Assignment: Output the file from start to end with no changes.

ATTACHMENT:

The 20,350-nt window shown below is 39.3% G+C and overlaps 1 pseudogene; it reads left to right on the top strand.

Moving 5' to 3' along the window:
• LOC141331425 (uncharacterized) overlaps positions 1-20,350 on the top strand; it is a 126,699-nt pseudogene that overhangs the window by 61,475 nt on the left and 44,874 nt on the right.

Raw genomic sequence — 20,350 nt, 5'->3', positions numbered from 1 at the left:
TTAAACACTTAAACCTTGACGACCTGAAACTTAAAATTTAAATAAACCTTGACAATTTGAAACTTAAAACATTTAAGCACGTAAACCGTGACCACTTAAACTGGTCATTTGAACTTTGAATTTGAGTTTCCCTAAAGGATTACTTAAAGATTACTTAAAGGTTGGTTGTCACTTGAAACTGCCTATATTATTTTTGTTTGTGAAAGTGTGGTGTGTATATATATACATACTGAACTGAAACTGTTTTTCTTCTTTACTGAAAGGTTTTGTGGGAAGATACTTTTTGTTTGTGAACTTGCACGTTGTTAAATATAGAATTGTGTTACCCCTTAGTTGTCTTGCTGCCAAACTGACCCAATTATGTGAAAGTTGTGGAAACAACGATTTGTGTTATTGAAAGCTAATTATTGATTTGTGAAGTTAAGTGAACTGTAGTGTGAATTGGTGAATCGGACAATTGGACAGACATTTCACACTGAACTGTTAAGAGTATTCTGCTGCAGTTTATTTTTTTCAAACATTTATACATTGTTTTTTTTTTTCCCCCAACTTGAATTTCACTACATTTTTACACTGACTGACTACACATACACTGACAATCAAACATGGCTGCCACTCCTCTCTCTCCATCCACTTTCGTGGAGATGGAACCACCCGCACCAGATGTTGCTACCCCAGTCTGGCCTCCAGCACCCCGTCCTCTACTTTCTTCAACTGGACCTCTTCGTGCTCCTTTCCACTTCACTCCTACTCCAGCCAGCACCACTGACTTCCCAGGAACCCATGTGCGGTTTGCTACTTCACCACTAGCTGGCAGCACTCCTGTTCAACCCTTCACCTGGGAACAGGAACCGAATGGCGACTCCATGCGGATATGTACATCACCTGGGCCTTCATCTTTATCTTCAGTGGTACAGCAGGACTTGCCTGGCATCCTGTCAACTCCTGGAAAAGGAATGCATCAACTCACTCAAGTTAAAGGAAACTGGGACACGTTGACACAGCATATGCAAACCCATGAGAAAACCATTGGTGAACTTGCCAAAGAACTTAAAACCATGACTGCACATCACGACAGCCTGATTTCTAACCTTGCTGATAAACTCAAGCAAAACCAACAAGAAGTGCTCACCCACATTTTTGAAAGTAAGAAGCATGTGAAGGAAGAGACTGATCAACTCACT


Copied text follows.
The 20,350-nt window shown below is 39.3% G+C and overlaps 1 pseudogene; it reads left to right on the top strand.

Moving 5' to 3' along the window:
• LOC141331425 (uncharacterized) overlaps positions 1-20,350 on the top strand; it is a 126,699-nt pseudogene that overhangs the window by 61,475 nt on the left and 44,874 nt on the right.

Raw genomic sequence — 20,350 nt, 5'->3', positions numbered from 1 at the left:
TTAAACACTTAAACCTTGACGACCTGAAACTTAAAATTTAAATAAACCTTGACAATTTGAAACTTAAAACATTTAAGCACGTAAACCGTGACCACTTAAACTGGTCATTTGAACTTTGAATTTGAGTTTCCCTAAAGGATTACTTAAAGATTACTTAAAGGTTGGTTGTCACTTGAAACTGCCTATATTATTTTTGTTTGTGAAAGTGTGGTGTGTATATATATACATACTGAACTGAAACTGTTTTTCTTCTTTACTGAAAGGTTTTGTGGGAAGATACTTTTTGTTTGTGAACTTGCACGTTGTTAAATATAGAATTGTGTTACCCCTTAGTTGTCTTGCTGCCAAACTGACCCAATTATGTGAAAGTTGTGGAAACAACGATTTGTGTTATTGAAAGCTAATTATTGATTTGTGAAGTTAAGTGAACTGTAGTGTGAATTGGTGAATCGGACAATTGGACAGACATTTCACACTGAACTGTTAAGAGTATTCTGCTGCAGTTTATTTTTTTCAAACATTTATACATTGTTTTTTTTTTTCCCCCAACTTGAATTTCACTACATTTTTACACTGACTGACTACACATACACTGACAATCAAACATGGCTGCCACTCCTCTCTCTCCATCCACTTTCGTGGAGATGGAACCACCCGCACCAGATGTTGCTACCCCAGTCTGGCCTCCAGCACCCCGTCCTCTACTTTCTTCAACTGGACCTCTTCGTGCTCCTTTCCACTTCACTCCTACTCCAGCCAGCACCACTGACTTCCCAGGAACCCATGTGCGGTTTGCTACTTCACCACTAGCTGGCAGCACTCCTGTTCAACCCTTCACCTGGGAACAGGAACCGAATGGCGACTCCATGCGGATATGTACATCACCTGGGCCTTCATCTTTATCTTCAGTGGTACAGCAGGACTTGCCTGGCATCCTGTCAACTCCTGGAAAAGGAATGCATCAACTCACTCAAGTTAAAGGAAACTGGGACACGTTGACACAGCATATGCAAACCCATGAGAAAACCATTGGTGAACTTGCCAAAGAACTTAAAACCATGACTGCACATCACGACAGCCTGATTTCTAACCTTGCTGATAAACTCAAGCAAAACCAACAAGAAGTGCTCACCCACATTTTTGAAAGTAAGAAGCATGTGAAGGAAGAGACTGATCAACTCACT